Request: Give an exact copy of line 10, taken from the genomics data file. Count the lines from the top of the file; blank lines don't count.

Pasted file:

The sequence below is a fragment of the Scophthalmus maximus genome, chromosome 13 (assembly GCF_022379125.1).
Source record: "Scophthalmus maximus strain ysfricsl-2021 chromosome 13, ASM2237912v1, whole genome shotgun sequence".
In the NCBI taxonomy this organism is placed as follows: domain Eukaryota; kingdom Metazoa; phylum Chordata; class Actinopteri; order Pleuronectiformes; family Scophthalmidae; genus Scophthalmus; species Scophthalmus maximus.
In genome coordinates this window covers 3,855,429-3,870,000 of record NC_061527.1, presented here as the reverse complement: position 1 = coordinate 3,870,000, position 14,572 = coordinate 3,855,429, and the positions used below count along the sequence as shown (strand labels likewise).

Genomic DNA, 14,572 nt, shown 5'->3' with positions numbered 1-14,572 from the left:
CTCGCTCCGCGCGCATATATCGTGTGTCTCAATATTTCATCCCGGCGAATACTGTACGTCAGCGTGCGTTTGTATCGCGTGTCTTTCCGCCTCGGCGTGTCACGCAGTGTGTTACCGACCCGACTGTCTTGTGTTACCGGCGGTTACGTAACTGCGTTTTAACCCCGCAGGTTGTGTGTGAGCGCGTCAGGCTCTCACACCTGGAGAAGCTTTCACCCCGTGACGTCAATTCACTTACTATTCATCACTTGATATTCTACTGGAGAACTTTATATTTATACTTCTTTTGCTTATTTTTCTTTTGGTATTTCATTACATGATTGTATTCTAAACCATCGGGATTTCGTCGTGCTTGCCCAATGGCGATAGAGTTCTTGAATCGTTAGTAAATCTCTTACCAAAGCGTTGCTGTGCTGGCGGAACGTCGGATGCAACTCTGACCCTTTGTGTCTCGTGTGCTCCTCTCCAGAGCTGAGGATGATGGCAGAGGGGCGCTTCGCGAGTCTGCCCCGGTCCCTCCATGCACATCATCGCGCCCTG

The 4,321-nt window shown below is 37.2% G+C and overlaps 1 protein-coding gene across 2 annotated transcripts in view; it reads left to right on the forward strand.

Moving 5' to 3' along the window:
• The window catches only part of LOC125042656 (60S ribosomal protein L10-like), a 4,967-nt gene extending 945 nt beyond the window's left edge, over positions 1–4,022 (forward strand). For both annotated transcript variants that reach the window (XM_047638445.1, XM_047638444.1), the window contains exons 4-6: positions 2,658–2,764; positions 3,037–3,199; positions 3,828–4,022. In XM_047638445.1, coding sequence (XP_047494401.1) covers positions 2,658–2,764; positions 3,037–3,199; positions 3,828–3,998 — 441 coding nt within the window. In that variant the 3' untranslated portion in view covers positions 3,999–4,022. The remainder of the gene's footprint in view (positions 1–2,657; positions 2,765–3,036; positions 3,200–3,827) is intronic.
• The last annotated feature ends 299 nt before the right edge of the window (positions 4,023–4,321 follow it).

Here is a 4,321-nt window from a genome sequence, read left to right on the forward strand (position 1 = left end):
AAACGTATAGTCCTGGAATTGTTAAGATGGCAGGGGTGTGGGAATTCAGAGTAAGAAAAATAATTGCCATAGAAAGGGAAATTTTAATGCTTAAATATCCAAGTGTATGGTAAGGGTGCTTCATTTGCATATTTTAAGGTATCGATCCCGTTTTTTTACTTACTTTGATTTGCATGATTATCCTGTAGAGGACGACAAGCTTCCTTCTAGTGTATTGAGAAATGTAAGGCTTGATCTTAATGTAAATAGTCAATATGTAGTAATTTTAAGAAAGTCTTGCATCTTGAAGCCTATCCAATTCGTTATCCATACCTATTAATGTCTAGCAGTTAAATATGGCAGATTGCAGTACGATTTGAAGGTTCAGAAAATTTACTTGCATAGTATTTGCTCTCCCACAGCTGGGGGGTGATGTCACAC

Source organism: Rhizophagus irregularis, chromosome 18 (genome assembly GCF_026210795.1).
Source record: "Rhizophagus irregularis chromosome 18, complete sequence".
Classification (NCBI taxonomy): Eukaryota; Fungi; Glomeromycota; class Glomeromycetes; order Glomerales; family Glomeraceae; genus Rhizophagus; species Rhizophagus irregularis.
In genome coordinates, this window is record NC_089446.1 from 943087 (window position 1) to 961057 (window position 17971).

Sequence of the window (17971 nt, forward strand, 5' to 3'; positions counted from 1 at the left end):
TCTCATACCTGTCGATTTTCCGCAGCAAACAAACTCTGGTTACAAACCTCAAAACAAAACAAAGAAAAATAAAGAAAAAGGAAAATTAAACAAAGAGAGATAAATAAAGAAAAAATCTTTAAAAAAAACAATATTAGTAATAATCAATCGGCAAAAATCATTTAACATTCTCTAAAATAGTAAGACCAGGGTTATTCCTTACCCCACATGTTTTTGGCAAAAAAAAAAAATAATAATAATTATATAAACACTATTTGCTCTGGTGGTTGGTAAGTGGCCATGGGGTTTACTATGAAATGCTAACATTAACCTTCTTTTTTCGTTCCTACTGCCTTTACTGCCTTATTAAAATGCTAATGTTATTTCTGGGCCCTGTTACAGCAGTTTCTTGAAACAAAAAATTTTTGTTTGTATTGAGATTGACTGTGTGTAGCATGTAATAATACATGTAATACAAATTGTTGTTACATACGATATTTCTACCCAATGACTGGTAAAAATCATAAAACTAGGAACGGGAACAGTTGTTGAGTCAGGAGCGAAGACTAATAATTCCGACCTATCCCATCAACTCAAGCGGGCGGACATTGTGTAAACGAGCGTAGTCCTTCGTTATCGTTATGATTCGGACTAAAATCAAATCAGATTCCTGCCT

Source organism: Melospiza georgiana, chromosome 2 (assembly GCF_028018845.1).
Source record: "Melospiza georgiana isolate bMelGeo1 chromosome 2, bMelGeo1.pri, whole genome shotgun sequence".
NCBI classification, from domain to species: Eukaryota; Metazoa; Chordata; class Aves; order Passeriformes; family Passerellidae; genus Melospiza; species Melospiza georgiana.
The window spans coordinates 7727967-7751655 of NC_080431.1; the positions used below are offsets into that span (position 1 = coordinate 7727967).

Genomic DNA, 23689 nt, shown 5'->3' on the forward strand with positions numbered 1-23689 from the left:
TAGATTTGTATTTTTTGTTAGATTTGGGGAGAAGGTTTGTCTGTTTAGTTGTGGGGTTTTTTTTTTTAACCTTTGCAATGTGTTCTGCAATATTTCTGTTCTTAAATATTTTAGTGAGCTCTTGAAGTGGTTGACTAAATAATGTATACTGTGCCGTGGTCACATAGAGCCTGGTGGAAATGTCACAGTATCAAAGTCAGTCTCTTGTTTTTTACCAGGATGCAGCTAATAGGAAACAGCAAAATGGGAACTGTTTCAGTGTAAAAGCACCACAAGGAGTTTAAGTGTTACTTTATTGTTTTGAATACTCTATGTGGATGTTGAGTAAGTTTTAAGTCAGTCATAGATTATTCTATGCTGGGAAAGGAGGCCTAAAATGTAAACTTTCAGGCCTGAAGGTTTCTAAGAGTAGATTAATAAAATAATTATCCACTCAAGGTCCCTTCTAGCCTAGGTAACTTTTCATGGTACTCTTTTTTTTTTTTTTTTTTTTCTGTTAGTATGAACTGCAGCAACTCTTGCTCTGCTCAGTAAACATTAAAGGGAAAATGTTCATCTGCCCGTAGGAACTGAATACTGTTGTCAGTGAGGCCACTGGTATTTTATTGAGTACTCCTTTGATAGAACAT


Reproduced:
• The last annotated feature ends 299 nt before the right edge of the window (positions 4,023–4,321 follow it).